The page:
How To Setup Your Camera - ISO, Aperture and Shutter Speed

How To Setup Your Camera - ISO, Aperture and Shutter Speed

How To Setup Your Camera - ISO, Aperture and Shutter Speed

I think every photographer has been in this situation at the beginning of his journey to photography.
How do i setup up my camera to get the best possible shot?

In order to be able to take the best shot possible one must know what ISO, Aperture and Shutter Speed is.

So in this blog post, we're gonna talk about:
1) ISO
2) Aperture
3) Shutter Speed

ISO - What's that?

What is ISO (International Standards Organization)? ISO is the camera sensor's sensitivity, it determines how sensitive the camera is to light. By increasing the ISO you increase the picture's brightness, but be careful, with increased ISO comes something that’s called picture noise. Something you want to avoid or only use if it is intended in a picture. How high your ISO can be set without introducing noise to the picture really depends on what camera you use. Make sure to know how well your camera does with ISO before you use it, it can be very vital depending on how you want to use your Camera. Important for you to know is the higher the ISO number the more sensitive the camera's sensor will be.

Aperture - Or How To Work With Depth of Field

Aperture is the value that tells you how much light passes through your lens on to the camera's sensor. So basically aperture is responsible for your depth of field.
Depth of field is responsible for the focus areas in your photos. I’m not talking about the focus you can set with your focus ring. The type of focus i’m talking about is whether the subject in your photo is solely in focus or the whole surrounding around the subject is also in focus.

Aperture is also responsible for making your photo brighter or darker with the side-effect of the depth of field, so if you change your aperture, make sure to know how much depth of field you want in your photo before taking the picture.

Contrary to ISO if you increase the aperture number you get a darker picture and more depth of field. If you use a lower number you get less depth of field and therefore a brighter picture. Another side note is, that the maximum number of aperture (the lowest number) depends on what lens you’re using. So make sure to know your lenses and make sure you use the right lens for the right job.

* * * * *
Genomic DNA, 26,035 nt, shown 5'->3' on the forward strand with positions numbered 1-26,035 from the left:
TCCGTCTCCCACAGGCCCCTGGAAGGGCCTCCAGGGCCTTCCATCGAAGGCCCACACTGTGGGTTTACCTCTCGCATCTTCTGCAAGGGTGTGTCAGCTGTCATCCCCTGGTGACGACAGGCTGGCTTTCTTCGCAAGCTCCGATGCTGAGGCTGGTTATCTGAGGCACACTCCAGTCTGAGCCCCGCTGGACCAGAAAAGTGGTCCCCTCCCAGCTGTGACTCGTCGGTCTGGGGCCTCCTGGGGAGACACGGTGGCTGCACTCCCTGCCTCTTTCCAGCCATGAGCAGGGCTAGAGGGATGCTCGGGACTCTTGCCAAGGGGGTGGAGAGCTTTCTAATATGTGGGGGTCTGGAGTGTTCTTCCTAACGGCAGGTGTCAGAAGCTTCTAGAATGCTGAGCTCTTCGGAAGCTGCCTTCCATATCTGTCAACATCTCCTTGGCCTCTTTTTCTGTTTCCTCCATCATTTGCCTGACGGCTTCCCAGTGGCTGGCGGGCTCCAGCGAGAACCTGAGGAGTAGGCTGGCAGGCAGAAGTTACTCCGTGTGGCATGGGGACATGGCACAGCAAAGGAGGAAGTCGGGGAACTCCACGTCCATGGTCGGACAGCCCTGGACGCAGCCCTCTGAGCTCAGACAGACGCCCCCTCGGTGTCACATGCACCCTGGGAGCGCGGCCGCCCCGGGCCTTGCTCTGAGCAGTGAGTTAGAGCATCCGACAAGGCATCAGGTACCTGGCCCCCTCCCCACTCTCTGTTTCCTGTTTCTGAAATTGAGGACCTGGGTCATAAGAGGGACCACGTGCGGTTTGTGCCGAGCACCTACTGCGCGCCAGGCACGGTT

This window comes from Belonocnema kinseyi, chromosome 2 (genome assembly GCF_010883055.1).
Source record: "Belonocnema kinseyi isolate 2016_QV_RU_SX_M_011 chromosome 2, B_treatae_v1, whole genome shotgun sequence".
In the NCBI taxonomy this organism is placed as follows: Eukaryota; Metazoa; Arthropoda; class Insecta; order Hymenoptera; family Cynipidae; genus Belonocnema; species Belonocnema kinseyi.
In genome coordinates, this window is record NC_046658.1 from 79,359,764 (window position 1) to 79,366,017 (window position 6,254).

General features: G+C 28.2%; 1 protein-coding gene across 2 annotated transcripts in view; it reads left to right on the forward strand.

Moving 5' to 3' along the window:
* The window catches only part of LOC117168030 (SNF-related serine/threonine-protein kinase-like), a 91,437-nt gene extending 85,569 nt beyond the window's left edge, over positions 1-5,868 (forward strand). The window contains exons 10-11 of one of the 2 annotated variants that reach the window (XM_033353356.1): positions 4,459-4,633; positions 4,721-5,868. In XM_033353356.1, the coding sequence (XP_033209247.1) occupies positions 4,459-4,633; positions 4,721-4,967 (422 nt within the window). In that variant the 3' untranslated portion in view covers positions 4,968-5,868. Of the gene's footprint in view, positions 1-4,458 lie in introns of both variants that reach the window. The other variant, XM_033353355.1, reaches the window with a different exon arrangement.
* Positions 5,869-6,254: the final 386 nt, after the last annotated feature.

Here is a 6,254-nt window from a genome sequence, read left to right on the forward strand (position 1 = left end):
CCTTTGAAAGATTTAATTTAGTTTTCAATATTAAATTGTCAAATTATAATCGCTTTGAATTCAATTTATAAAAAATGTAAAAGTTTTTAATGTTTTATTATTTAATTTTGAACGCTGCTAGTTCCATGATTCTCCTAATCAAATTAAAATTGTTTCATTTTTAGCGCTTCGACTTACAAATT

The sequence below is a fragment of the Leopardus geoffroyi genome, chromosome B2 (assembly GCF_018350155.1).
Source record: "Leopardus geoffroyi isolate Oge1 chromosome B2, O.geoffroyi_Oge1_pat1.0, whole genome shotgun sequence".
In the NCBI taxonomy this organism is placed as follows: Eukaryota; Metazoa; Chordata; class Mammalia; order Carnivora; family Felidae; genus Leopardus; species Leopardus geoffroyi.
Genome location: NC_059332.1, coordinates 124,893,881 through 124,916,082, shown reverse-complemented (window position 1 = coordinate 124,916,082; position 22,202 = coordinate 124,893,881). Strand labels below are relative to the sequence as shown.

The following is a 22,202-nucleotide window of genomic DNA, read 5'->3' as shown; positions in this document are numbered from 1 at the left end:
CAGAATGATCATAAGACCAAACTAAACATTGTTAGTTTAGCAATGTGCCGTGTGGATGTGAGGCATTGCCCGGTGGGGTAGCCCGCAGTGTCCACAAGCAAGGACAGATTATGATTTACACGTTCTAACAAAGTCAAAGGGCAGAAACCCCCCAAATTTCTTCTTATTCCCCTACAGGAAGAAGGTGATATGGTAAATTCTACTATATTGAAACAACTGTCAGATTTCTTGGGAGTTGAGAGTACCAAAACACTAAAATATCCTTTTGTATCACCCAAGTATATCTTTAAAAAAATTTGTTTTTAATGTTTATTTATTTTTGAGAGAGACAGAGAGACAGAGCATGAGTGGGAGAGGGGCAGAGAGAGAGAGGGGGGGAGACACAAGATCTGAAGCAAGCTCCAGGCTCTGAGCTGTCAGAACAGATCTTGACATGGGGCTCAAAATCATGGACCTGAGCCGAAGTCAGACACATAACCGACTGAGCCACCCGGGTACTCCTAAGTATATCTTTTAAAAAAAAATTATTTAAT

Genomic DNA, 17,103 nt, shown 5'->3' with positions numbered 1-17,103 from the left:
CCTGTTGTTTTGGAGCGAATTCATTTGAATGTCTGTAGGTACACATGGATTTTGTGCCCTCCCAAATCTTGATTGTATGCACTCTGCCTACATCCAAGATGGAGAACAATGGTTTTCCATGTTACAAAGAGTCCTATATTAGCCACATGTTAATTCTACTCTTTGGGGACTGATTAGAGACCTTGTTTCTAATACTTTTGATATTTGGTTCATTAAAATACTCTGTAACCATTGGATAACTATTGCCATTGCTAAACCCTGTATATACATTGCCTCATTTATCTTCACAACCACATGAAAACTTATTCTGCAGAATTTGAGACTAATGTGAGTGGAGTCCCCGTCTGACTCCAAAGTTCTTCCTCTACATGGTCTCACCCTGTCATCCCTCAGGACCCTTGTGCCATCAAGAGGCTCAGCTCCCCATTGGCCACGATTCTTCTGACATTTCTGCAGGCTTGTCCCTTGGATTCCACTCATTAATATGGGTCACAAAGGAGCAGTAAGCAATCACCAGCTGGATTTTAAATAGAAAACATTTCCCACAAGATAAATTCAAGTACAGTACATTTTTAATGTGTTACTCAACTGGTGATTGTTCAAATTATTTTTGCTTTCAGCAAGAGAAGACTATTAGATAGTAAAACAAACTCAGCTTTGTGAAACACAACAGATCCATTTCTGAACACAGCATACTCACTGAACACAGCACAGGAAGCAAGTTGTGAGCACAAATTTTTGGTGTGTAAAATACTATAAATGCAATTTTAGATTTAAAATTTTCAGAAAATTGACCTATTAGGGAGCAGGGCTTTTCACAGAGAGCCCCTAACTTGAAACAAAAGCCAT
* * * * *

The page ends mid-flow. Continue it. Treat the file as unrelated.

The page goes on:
For example if you shoot portrait, most of the time you want a small depth of field so the subject in your picture is fully in focus and the background is blurred out. The higher the aperture number on a lens the more bokeh (blur) you will have in your subjects background.

Credit: @ nickventuresome

Shutter Speed - When and how do you use it?

In photography, shutter speed or exposure time is the length of time your sensor is exposed to light. Basically the higher your shutter speed the sharper your photos will be. The lower your shutter speed, the more blur you introduce to a moving object. If you want to make a moving subject look like frozen in time your shutter speed has to be set to a high number.

Shutter speed is really important if you shoot pictures of moving objects or if you take long exposure pictures of stars at night. If you take long exposure pictures make sure to set your shutter speed to a low number, this gives your camera the possibility to get as much light in as possible. Also make sure to always use a tripod and a timer when shooting long exposure, otherwise you will see all the little jitters in your photo of you moving or even just pressing the release button on the camera.

That's it! Now you know how ISO, Aperture and Shutter Speed work and what you need to look for when setting up your camera.

Little pro tip: When you come back from a shoot and you're stuck with editing your photos, we can help you with the basic color grading. You just need to learn how to install Lightroom Presets and off you go!If you liked this article, subscribe to our YouTube channel and follow us on Instagram.

Text by: @kevingarystaub

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